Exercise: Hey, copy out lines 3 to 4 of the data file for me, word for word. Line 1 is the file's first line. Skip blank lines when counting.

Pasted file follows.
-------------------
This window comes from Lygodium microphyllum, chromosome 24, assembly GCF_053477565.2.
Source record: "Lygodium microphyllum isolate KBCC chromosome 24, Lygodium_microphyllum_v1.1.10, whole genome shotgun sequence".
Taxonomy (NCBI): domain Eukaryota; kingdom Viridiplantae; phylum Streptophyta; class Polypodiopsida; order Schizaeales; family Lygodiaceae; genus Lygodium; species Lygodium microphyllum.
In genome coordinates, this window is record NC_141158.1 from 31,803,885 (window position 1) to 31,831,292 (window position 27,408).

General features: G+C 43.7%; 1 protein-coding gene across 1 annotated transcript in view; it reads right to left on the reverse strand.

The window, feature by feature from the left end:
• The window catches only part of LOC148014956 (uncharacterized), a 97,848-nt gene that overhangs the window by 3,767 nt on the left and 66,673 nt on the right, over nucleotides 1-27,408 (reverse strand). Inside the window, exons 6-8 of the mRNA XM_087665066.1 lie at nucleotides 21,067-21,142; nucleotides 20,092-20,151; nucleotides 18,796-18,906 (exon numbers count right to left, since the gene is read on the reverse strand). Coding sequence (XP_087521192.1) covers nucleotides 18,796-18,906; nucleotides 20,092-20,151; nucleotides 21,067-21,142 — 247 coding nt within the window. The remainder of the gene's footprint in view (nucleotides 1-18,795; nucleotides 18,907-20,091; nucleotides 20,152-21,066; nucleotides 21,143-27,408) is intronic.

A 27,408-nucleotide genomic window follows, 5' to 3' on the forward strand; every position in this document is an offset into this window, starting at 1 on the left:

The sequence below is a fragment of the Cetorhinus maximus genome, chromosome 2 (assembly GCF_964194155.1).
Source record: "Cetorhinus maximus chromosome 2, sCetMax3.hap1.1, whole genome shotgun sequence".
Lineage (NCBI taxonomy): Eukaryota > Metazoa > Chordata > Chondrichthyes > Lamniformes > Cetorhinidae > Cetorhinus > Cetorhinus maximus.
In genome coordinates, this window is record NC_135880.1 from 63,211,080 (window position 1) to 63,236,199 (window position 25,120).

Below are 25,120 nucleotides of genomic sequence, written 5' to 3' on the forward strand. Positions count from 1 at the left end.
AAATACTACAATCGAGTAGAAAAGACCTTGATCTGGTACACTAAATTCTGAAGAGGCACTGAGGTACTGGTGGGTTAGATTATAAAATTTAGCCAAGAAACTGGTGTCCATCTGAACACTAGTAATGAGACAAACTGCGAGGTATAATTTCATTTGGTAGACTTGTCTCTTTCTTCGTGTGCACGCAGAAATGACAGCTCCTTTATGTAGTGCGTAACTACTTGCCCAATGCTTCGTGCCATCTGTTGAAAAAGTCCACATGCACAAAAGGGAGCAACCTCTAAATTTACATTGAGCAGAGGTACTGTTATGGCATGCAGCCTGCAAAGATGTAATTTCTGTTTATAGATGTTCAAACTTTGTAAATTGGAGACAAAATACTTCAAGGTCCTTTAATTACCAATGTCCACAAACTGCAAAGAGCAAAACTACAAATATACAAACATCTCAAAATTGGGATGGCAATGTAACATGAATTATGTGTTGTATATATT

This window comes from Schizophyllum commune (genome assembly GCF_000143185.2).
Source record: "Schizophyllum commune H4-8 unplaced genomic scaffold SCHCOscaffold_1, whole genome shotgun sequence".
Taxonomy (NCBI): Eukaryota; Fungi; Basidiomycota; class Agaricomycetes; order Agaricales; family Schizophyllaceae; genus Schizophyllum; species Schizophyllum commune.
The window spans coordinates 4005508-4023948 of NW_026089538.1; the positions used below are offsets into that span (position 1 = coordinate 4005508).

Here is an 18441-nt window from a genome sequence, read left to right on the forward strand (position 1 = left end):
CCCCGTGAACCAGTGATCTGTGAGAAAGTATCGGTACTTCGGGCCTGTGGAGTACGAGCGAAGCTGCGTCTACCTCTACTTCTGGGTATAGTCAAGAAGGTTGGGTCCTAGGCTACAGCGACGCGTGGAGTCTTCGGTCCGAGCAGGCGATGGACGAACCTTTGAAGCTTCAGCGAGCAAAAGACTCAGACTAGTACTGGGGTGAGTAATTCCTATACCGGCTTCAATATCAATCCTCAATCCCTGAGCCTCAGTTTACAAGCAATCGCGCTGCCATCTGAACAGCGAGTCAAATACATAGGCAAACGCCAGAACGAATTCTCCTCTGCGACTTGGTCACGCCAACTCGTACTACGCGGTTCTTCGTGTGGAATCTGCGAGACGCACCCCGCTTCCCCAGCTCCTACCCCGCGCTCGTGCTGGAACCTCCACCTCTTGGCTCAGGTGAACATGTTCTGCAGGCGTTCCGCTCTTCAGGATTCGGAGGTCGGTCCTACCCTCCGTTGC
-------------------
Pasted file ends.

Taxonomy (NCBI): domain Eukaryota; kingdom Viridiplantae; phylum Streptophyta; class Polypodiopsida; order Schizaeales; family Lygodiaceae; genus Lygodium; species Lygodium microphyllum.
In genome coordinates, this window is record NC_141158.1 from 31,803,885 (window position 1) to 31,831,292 (window position 27,408).